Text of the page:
Questions to Ask If You’re Thinking About Retirement

Making the decision to retire is not always an easy one, and many factors, including health, lifestyle, family concerns, and finances all need consideration. In the last half of 2020, more people retired than was expected due to the pandemic-fueled downturn in the economy. Not everyone was able to take the time to think carefully about this important event. If you have the luxury of planning ahead, spend some time answering these questions by yourself or with loved ones.

What does retirement look like to you?

Retirement is an important life transition, so it is a good time to evaluate what it is that you want going forward. Your very first question might be “what does retirement look like to me?” Are you hoping to spend more time with family? Do you expect to travel? Are you planning to move?

If you are shifting from a full-time career to not working at all, it will also be important to think about the kinds of activities you want to participate in to keep your mind focused and your body strong. Fortunately, even during the pandemic there are scores of resources for classes and programs that you can attend online. Check your local senior centers and community colleges for free and inexpensive options to learn something new. Give yourself some freedom to explore.

How Do You Want to Be Remembered?

Another thoughtful question from the U.S. News article linked above, is “how do you want to be remembered?” Giving thought to the legacy you want to leave behind will likely lead you to what you value most and help you set goals and priorities. Maybe you will volunteer, or write a memoir, teach your grandchildren to bake, or climb that mountain you’ve been thinking about for years. Whatever you set your sights on, take your time, and let it evolve into what it is you truly enjoy.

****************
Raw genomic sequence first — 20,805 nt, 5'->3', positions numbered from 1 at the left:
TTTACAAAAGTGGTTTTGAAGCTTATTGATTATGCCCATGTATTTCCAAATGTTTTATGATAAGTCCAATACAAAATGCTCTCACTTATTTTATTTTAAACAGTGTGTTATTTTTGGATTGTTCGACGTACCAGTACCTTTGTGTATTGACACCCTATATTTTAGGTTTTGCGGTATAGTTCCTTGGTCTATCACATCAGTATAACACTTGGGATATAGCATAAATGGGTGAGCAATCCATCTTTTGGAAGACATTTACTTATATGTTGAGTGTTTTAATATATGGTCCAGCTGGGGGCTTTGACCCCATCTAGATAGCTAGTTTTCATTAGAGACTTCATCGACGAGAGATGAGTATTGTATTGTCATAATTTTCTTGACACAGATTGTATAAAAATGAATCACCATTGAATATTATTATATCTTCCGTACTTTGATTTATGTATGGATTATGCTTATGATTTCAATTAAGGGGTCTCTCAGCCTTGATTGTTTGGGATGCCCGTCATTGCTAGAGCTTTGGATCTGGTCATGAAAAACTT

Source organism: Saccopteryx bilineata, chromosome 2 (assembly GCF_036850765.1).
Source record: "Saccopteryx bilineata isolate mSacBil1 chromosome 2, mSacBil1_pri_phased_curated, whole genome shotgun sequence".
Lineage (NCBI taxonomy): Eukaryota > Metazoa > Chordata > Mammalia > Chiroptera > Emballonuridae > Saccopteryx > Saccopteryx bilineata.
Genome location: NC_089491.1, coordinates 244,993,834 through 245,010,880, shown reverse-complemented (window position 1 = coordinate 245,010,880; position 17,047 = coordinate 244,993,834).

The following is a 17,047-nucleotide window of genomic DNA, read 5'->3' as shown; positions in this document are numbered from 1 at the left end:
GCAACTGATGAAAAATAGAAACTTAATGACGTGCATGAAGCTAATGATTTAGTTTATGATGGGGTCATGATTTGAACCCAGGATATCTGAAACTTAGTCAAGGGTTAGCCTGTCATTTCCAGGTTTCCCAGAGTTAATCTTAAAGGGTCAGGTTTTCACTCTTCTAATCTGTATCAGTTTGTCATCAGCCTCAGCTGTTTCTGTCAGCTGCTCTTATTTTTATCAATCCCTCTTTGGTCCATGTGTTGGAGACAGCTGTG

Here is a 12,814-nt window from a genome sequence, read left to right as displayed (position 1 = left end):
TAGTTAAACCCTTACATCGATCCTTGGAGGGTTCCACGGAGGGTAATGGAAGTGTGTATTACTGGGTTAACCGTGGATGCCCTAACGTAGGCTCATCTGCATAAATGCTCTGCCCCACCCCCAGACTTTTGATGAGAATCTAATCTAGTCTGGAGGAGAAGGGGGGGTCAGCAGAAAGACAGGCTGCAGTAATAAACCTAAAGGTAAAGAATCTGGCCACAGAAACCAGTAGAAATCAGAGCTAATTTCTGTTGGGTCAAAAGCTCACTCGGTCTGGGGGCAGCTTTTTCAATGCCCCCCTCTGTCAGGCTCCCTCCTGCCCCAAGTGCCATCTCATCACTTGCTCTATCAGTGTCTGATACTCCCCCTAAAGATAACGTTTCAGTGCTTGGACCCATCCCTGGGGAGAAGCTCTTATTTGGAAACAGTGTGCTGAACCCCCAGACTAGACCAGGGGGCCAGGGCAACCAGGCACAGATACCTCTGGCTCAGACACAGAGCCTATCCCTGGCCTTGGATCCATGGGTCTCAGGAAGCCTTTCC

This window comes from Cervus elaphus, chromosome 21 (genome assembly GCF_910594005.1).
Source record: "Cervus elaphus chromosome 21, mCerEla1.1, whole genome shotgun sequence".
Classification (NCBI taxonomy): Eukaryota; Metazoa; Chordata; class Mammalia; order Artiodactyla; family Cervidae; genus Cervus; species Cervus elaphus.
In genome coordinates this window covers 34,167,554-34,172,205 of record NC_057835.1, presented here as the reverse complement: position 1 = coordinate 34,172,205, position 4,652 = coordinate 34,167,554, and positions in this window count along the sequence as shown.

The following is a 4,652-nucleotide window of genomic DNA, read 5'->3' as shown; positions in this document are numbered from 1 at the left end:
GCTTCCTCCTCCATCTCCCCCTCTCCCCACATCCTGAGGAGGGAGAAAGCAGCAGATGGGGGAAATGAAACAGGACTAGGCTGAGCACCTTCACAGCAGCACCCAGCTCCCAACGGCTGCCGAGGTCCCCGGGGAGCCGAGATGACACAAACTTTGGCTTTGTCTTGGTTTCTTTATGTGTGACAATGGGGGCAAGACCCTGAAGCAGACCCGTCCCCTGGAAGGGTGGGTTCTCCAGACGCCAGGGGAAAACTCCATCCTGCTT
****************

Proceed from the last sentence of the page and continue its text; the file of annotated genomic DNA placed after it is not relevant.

Retiring can also bring many health benefits such as a reduction in stress and having the time to eat well and exercise. In the words of an ancient Roman poet, “Good health and good sense are two of life’s greatest blessings.” If taking care of yourself hasn’t been a priority for awhile, making even small changes to your lifestyle, such as cooking at home more or walking each day, can bring you lasting results.

Prioritizing your health and contemplating what a life in retirement might look like for you can start anytime. The more you can plan ahead for this important life change, the more you can simplify some of the other decisions you will have to make along the way, regarding finances and retirement housing options. Exploring these questions can get you off to a good start.

Follow this blog for more information on planning for retirement in 2021.

Preparing to Downsize

Preparing to Downsize

At a certain point, because of retirement, health issues, or lifestyle preferences, many seniors consider downsizing their home. Sometimes, it is loved ones who initiate a conversation because of concerns for older adults’ safety or financial health. Being aware of the challenges you may face with this important decision can help you prepare for downsizing smoothly.

You’re Not Alone